the network will have access to the information necessary to the network will have access to the information necessary to
intervene manually. Also, because the nodes will have detected what intervene manually. Also, because the nodes will have detected what
appear to be looped back NS(DAD) messages, they will continue to appear to be looped back NS(DAD) messages, they will continue to
probe, and it is unlikely that they will choose the same nonce the probe, and it is unlikely that they will choose the same nonce the
second time (assuming quality random number generators). second time (assuming quality random number generators).
The algorithm is capable of detecting any ND solicitation (NS and The algorithm is capable of detecting any ND solicitation (NS and
Router Solicitation) or advertisement (NA and Router Advertisement) Router Solicitation) or advertisement (NA and Router Advertisement)
that is looped back. However, there may be increased implementation that is looped back. However, there may be increased implementation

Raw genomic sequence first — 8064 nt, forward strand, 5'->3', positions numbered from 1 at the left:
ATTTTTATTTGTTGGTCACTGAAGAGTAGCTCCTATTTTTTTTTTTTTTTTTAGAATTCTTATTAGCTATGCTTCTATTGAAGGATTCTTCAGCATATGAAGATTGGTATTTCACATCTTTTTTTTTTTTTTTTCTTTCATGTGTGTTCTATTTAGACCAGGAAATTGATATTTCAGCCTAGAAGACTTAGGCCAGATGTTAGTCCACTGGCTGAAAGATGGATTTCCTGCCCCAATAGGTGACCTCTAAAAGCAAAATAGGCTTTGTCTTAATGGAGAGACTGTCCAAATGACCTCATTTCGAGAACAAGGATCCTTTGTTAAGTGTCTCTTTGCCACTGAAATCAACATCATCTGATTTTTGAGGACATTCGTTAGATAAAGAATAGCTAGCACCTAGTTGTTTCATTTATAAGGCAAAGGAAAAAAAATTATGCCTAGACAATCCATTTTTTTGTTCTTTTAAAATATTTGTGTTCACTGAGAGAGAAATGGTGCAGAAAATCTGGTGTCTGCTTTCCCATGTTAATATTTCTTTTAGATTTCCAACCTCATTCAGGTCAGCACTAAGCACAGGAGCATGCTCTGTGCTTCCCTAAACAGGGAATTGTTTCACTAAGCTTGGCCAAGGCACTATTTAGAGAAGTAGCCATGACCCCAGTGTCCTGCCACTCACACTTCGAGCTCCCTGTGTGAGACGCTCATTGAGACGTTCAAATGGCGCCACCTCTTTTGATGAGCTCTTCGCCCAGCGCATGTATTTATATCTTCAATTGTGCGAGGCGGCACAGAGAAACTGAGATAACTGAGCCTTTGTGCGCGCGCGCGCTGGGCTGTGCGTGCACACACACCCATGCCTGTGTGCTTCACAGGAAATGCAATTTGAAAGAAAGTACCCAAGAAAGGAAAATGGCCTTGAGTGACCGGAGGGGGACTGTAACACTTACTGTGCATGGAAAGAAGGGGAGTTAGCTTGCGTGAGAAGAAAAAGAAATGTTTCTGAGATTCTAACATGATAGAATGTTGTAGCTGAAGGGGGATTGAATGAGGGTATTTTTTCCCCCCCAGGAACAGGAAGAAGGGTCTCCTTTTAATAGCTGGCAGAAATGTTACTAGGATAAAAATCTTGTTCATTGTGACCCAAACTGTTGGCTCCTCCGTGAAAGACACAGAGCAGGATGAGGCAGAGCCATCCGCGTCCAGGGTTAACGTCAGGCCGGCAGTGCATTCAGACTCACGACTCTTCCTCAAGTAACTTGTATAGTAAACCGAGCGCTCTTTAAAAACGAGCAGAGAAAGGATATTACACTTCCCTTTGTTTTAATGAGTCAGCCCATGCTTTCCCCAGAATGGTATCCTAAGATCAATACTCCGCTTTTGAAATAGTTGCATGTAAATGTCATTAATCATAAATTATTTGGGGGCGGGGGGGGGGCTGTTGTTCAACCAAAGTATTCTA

complexity and memory usage for the sender node to store a nonce and complexity and memory usage for the sender node to store a nonce and
nonce related state for all ND messages. Therefore, this document nonce-related state for all ND messages. Therefore, this document
does not recommend using the algorithm outside of the DAD operation does not recommend using the algorithm outside of the DAD operation
by an interface on a node. by an interface on a node.
4.1. Processing Rules for Senders 4.1. Processing Rules for Senders
If a node has been configured to use the Enhanced DAD algorithm, when If a node has been configured to use the Enhanced DAD algorithm, when
sending an NS(DAD) for a tentative or optimistic interface address sending an NS(DAD) for a tentative or optimistic interface address,
the sender MUST generate a random nonce associated with the interface the sender MUST generate a random nonce associated with the interface
address, MUST store the nonce internally, and MUST include the nonce address, MUST store the nonce internally, and MUST include the nonce
in the Nonce Option included in the NS(DAD). If the interface does in the Nonce option included in the NS(DAD). If the interface does